Today, what did we do before GPS? The
University of Houston's College of Engineering presents this series about the
machines that make our civilization run, and the people whose ingenuity created them.
Cross country flying was a real challenge in the 1920s.
Pilots flew with maps in their laps, trying to relate the limited features on
paper with the ambiguous reality unfolding below them. Pilots often landed
in pastures to ask farmers for directions. Two-lane highways and small towns
all looked alike from up in the sky. What to do? Well, Air and Space
writer Roger Mola tells us.
The Government began promoting a remarkably straightforward solution in 1926.
Simply paint names of towns on roofs of barns, buildings, water towers, gas
storage tanks, and hangers. Paint the letters ten to thirty feet high -- black
on a chrome yellow background. Include an arrow pointing to the nearest landing
The hope was to place these markers every fifteen miles. By the time I was a boy,
taking long automobile treks with my parents, we saw these signs all the time.
Well, we saw them at an angle, when they'd been painted on sloping roofs.
But where to get the labor for this huge task? It had to begin as a volunteer program.
Later, during the Depression, the CCC and the PWA were called in.
But it started out as civic volunteerism. The Boy Scouts gave a merit badge for taking
part in it. Mola quotes this bit of doggerel from Scouting magazine:
Markers keep you safe from harm,
Tell of towns and ports nearby,
Tell the mileage you must fly,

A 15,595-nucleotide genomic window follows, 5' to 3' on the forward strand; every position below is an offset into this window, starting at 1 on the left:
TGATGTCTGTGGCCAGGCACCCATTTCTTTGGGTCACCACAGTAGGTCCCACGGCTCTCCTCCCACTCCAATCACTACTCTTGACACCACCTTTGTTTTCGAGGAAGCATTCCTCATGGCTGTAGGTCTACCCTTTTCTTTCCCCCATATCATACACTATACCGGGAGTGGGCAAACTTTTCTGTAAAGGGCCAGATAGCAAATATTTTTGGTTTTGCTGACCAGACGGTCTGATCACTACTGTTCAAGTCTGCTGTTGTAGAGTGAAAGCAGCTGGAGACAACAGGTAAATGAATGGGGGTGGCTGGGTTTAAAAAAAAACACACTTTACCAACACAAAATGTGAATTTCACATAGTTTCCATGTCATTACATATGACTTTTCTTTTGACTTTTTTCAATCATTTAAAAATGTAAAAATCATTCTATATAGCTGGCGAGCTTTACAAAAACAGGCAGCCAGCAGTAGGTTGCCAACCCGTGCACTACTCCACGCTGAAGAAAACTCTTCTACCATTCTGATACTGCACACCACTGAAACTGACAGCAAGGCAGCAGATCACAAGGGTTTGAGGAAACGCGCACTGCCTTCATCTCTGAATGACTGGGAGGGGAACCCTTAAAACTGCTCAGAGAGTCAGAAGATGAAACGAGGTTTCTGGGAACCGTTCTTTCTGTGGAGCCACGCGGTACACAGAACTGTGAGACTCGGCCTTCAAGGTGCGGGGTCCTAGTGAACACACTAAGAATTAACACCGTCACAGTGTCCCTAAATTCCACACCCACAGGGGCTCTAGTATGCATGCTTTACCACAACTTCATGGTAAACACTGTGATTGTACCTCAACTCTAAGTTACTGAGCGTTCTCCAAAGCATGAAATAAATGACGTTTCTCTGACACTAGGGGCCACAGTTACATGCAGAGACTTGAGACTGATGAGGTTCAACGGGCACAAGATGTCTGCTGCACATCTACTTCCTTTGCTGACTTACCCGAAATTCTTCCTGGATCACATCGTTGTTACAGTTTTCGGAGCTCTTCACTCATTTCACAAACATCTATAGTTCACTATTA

Give your longitude and latitude,
Give you everything but altitude.
No matter the iffy iambs and dactyls (or whatever they're called.) It trumpets the
ambition of the program to go beyond mere town identification. Program supporters
created a media blitz. Radio personalities Amos and Andy, both flyers, took up the
cause as part of a campaign called, "Let the air know you're there."
One organization, The Ninety-Nines, gave powerful support. That group, formed in
1929 by the first 99 licensed women pilots, strongly promoted the program. Local
chapters of The Ninety-Nines went out with paint and brushes to do the actual labor.
Then: Pearl Harbor. In the early days of WW-II we seriously feared bombing, even
invasion, from both the Atlantic and the Pacific, and we'd created a clear aerial
road map for the enemy. The government waffled for a month and ten days, then came
down with a directive that all markers were to be eradicated within 150 miles of both
coasts, and no new markers were to be painted. That was soon amended to leave
markers in a fifty mile radius around flight training fields. We didn't want trainees
getting lost and killed.
The war was still going on in 1944, but now the allies had clear air superiority.
So the marking program was reinstated, this time with longitude and latitude numbers
Well, we've now come far beyond such direct navigational aids. But I thought you might
like to know that there really was life in America before GPS systems were there to
light our many paths.
I'm John Lienhard, at the University of Houston,
where we're interested in the way inventive minds
R. A. Mola, Show Me the Way to Go Home. Air & Space, Sept. 2006, pp. 54-57.
Or Mola's online article.
For more on the role of The Ninety-Nines in the air marking program, see this
Ninety-Nines web site
See also how they carry on the tradition today: http://epa99.free.fr/airmarking.htm
The Tillamook Air Museum also carries on the tradition today. (There is a small adjacent airfield.)
One gains some idea of the size of these letters when one learns that the hanger is a
quarter of a mile long.
Details at: http://www.tillamookair.com/html/bldg.html
(photo by JHL)
The Engines of Our Ingenuity is
Copyright © 1988-2006 by John H.